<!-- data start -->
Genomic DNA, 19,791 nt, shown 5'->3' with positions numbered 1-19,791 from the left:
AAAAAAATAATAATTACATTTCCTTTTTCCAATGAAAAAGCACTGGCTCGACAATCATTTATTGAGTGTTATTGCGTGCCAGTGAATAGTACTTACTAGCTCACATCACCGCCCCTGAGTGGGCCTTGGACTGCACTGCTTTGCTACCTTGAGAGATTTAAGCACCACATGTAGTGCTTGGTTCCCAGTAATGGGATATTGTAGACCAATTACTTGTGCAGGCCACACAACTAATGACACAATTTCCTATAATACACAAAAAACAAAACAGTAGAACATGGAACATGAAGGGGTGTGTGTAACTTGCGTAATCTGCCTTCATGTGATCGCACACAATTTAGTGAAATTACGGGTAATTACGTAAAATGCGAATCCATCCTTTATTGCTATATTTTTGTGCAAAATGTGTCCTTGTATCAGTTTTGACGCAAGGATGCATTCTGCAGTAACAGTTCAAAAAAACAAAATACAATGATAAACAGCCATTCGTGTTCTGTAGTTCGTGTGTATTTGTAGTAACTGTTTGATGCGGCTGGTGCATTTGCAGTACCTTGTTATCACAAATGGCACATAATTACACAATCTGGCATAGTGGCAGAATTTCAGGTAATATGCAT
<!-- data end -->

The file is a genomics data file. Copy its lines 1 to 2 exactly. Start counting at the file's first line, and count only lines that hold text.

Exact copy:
Genomic DNA, 19,791 nt, shown 5'->3' with positions numbered 1-19,791 from the left:
AAAAAAATAATAATTACATTTCCTTTTTCCAATGAAAAAGCACTGGCTCGACAATCATTTATTGAGTGTTATTGCGTGCCAGTGAATAGTACTTACTAGCTCACATCACCGCCCCTGAGTGGGCCTTGGACTGCACTGCTTTGCTACCTTGAGAGATTTAAGCACCACATGTAGTGCTTGGTTCCCAGTAATGGGATATTGTAGACCAATTACTTGTGCAGGCCACACAACTAATGACACAATTTCCTATAATACACAAAAAACAAAACAGTAGAACATGGAACATGAAGGGGTGTGTGTAACTTGCGTAATCTGCCTTCATGTGATCGCACACAATTTAGTGAAATTACGGGTAATTACGTAAAATGCGAATCCATCCTTTATTGCTATATTTTTGTGCAAAATGTGTCCTTGTATCAGTTTTGACGCAAGGATGCATTCTGCAGTAACAGTTCAAAAAAACAAAATACAATGATAAACAGCCATTCGTGTTCTGTAGTTCGTGTGTATTTGTAGTAACTGTTTGATGCGGCTGGTGCATTTGCAGTACCTTGTTATCACAAATGGCACATAATTACACAATCTGGCATAGTGGCAGAATTTCAGGTAATATGCAT